To start, what are blocking runs?  Baseball Prospectus defines blocking runs as:

"“Runs a catcher saves (usually over the course of a season), based on EPAA.There’s a factor for each year-level combination which varies from less than 0.20 to more than 0.33, averaging around 0.27. This factor is multiplied times EPAA times EPAA chances (Blocking Chances) to get EPAA Runs (or Blocking Runs).”"

This is the metric I’ll be using over the course of this post.  Of course, knowing what EPAA is would also be helpful.  EPAA is, as defined from Baseball Prospectus,

"“EPAA – Errant Pitches Above Average – is the official name for Passed Balls and Wild Pitches above average”"

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So let’s begin our look at the teams blocking problems, starting with 2012, the season in which Rod Barajas was the starting catcher.  Barajas, who never had a league average offensive season and had a horrendous two years prior in pitch framing was a confusing signing at the time, and still remains one today.  But Barajas did have 0.3 blocking runs for the Pirates in 2012, the one positive thing he did, and backup McKenry had 1.4.  The team finished 12th in baseball in blocking runs, and with their by far league low -7.4 throwing runs and fourth worst framing runs, this was a surprise.

But in 2013, the team regressed in blocking runs.  Martin provided adequate value, posting 1.4 blocking runs, which ranked 15th.  But McKenry (-0.8), Sanchez (-1.4), and John Buck (-0.2) cost the Pirates, and the team posted -1.8 blocking runs and ranked 18th.  The Cardinals, who won the division by three games, finished first in blocking runs with 6.0.

The Pirates improved to -0.7 blocking runs in 2014, Stewart and Martin both having 0.3 and Tony Sanchez with -1.4, but their team rank slid remained constant at 18.

The following year, 2015, the Pittsburgh Pirates finished second in baseball with 98 wins.  They finished two games behind the Cardinals, but after clinching the division they rested their starters in the final series against the Atlanta Braves.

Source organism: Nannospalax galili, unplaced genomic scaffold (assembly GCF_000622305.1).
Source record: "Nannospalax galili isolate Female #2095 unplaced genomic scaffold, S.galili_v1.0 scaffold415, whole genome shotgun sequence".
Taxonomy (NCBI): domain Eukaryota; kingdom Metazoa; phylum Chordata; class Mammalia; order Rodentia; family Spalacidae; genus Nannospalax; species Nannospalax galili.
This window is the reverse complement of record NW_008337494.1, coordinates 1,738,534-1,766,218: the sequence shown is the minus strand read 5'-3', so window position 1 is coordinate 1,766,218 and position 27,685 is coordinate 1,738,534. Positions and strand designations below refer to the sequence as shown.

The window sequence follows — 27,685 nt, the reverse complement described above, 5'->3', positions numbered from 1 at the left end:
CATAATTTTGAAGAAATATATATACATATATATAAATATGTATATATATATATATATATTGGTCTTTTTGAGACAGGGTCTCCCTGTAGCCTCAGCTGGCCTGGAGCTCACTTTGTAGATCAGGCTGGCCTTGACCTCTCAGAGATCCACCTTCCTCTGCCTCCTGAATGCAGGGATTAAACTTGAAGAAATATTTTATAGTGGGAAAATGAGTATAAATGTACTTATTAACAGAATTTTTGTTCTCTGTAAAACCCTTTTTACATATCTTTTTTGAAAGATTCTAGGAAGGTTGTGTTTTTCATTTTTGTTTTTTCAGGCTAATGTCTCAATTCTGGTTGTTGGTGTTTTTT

Despite being the best team in terms of framing, their blocking was a problem.  The team had -1.4 blocking runs, finishing 26th, finishing 1.7 runs below the Cardinals.  Cervelli had -1.3 blocking runs, Stewart had -0.3, and Tony Sanchez had 0.2. Their -3.2 throwing runs ranked 28th, 5.4 runs worse than the Cardinals who finished second. The Pirates led the league in throwing runs in 2013 and 2014. Little things add up to a two game difference.

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But the teams change in throwing runs is for another day, as 2016 also saw the Pirates rank poorly in blocking.  The team once again ranked 26th, but with -3.6 runs.  Chris Stewart posted -1.7 blocking runs, and Cervelli posted -2.1.  Erik Kratz and Elias Diaz each posted 0.0, and Jacob Stallings posted 0.2.

Cervelli still finished as a top pitch framer, ranking seventh with 10.6 framing runs, but the decline in blocking runs should be a concern.  Over the last four years, Cervelli has gone 0.9, 1.0, -1.3, and -2.1 in terms of blocking runs.  His blocking chances over those four years have been 633, 1656, 4902, and 4035.

As a team that values backstop defense, Cervelli’s blocking is a problem.  His elite pitch framing adds much more value than what is lost by both his blocking runs and throwing runs, but is still something to keep an eye out for.  After all, the little things add up over time.

*Numbers from baseball prospectus